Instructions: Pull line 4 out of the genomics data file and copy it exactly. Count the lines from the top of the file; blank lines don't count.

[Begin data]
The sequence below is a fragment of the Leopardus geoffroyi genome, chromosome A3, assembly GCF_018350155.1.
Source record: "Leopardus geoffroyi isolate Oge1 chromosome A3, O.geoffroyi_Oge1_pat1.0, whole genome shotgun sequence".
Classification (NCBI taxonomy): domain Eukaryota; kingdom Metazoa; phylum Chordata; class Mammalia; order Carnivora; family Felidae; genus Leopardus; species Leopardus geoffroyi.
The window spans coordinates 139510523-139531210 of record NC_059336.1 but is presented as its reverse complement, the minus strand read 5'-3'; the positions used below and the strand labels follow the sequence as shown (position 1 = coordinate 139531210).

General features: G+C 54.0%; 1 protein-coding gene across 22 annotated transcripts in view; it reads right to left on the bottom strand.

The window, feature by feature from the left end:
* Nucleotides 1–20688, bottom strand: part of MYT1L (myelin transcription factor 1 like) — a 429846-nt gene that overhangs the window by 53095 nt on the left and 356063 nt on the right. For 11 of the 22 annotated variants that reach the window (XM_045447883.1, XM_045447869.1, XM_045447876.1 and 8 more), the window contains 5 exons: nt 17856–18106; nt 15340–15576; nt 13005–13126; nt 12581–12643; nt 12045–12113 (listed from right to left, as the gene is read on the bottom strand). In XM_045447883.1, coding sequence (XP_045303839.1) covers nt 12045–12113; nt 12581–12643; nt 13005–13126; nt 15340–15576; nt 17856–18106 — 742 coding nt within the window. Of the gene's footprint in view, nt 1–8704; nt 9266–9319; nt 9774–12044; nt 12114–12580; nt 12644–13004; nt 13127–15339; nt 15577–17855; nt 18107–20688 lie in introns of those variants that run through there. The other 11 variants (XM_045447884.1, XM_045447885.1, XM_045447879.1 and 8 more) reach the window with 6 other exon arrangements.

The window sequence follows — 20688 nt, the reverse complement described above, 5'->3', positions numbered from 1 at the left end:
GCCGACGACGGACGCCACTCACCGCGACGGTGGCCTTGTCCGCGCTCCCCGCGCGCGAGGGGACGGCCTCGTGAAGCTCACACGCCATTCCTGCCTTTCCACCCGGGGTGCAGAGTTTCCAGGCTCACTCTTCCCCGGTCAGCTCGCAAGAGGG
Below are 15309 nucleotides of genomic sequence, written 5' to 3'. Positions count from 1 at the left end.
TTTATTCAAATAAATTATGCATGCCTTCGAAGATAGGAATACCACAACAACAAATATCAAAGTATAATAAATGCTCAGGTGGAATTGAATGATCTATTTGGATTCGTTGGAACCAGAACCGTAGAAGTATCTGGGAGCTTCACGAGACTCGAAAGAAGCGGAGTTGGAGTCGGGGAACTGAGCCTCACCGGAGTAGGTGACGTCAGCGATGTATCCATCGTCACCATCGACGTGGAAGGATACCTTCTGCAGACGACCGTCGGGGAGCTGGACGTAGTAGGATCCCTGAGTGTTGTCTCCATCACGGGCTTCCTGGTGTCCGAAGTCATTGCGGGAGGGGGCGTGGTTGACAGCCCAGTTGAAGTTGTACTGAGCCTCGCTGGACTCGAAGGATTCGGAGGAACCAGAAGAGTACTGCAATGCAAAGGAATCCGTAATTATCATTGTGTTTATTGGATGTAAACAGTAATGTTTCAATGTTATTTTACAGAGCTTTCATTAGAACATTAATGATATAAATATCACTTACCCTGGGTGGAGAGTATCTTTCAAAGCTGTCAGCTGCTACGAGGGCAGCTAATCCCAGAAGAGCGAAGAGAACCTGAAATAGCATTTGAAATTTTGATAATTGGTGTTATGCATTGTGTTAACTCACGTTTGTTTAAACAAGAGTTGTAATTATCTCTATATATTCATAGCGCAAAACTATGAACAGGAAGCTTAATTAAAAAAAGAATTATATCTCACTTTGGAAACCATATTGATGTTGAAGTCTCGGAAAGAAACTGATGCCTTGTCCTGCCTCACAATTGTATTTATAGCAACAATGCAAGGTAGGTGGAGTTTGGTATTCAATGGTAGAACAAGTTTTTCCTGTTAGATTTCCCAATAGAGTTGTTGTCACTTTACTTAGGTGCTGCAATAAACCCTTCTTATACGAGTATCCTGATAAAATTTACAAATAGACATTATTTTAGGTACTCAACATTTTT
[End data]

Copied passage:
The window spans coordinates 139510523-139531210 of record NC_059336.1 but is presented as its reverse complement, the minus strand read 5'-3'; the positions used below and the strand labels follow the sequence as shown (position 1 = coordinate 139531210).